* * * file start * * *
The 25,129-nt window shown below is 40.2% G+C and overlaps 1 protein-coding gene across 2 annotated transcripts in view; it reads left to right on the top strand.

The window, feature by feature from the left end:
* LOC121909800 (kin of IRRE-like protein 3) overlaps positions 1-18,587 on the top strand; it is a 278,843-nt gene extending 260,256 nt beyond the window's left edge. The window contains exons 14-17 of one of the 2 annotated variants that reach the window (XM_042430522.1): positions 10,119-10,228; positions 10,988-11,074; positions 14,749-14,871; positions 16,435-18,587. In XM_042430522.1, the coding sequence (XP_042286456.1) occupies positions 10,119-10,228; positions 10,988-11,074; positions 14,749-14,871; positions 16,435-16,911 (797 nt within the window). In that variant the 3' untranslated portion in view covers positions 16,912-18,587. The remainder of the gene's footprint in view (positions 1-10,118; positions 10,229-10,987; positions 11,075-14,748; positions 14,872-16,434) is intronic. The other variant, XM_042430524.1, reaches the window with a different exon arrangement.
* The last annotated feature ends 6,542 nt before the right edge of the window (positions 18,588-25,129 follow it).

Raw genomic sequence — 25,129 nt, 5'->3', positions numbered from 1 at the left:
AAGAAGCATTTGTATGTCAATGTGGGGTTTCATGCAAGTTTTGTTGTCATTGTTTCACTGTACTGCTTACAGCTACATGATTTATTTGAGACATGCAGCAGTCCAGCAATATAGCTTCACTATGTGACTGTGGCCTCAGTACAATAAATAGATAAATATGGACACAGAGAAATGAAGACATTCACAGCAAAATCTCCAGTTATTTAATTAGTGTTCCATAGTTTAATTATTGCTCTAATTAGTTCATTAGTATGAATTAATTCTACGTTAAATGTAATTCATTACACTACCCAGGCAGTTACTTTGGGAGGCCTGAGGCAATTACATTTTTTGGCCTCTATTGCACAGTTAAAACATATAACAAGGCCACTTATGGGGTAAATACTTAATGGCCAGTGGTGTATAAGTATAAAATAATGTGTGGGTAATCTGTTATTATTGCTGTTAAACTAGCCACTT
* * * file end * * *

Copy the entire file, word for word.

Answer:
The 25,129-nt window shown below is 40.2% G+C and overlaps 1 protein-coding gene across 2 annotated transcripts in view; it reads left to right on the top strand.

The window, feature by feature from the left end:
* LOC121909800 (kin of IRRE-like protein 3) overlaps positions 1-18,587 on the top strand; it is a 278,843-nt gene extending 260,256 nt beyond the window's left edge. The window contains exons 14-17 of one of the 2 annotated variants that reach the window (XM_042430522.1): positions 10,119-10,228; positions 10,988-11,074; positions 14,749-14,871; positions 16,435-18,587. In XM_042430522.1, the coding sequence (XP_042286456.1) occupies positions 10,119-10,228; positions 10,988-11,074; positions 14,749-14,871; positions 16,435-16,911 (797 nt within the window). In that variant the 3' untranslated portion in view covers positions 16,912-18,587. The remainder of the gene's footprint in view (positions 1-10,118; positions 10,229-10,987; positions 11,075-14,748; positions 14,872-16,434) is intronic. The other variant, XM_042430524.1, reaches the window with a different exon arrangement.
* The last annotated feature ends 6,542 nt before the right edge of the window (positions 18,588-25,129 follow it).

Raw genomic sequence — 25,129 nt, 5'->3', positions numbered from 1 at the left:
AAGAAGCATTTGTATGTCAATGTGGGGTTTCATGCAAGTTTTGTTGTCATTGTTTCACTGTACTGCTTACAGCTACATGATTTATTTGAGACATGCAGCAGTCCAGCAATATAGCTTCACTATGTGACTGTGGCCTCAGTACAATAAATAGATAAATATGGACACAGAGAAATGAAGACATTCACAGCAAAATCTCCAGTTATTTAATTAGTGTTCCATAGTTTAATTATTGCTCTAATTAGTTCATTAGTATGAATTAATTCTACGTTAAATGTAATTCATTACACTACCCAGGCAGTTACTTTGGGAGGCCTGAGGCAATTACATTTTTTGGCCTCTATTGCACAGTTAAAACATATAACAAGGCCACTTATGGGGTAAATACTTAATGGCCAGTGGTGTATAAGTATAAAATAATGTGTGGGTAATCTGTTATTATTGCTGTTAAACTAGCCACTT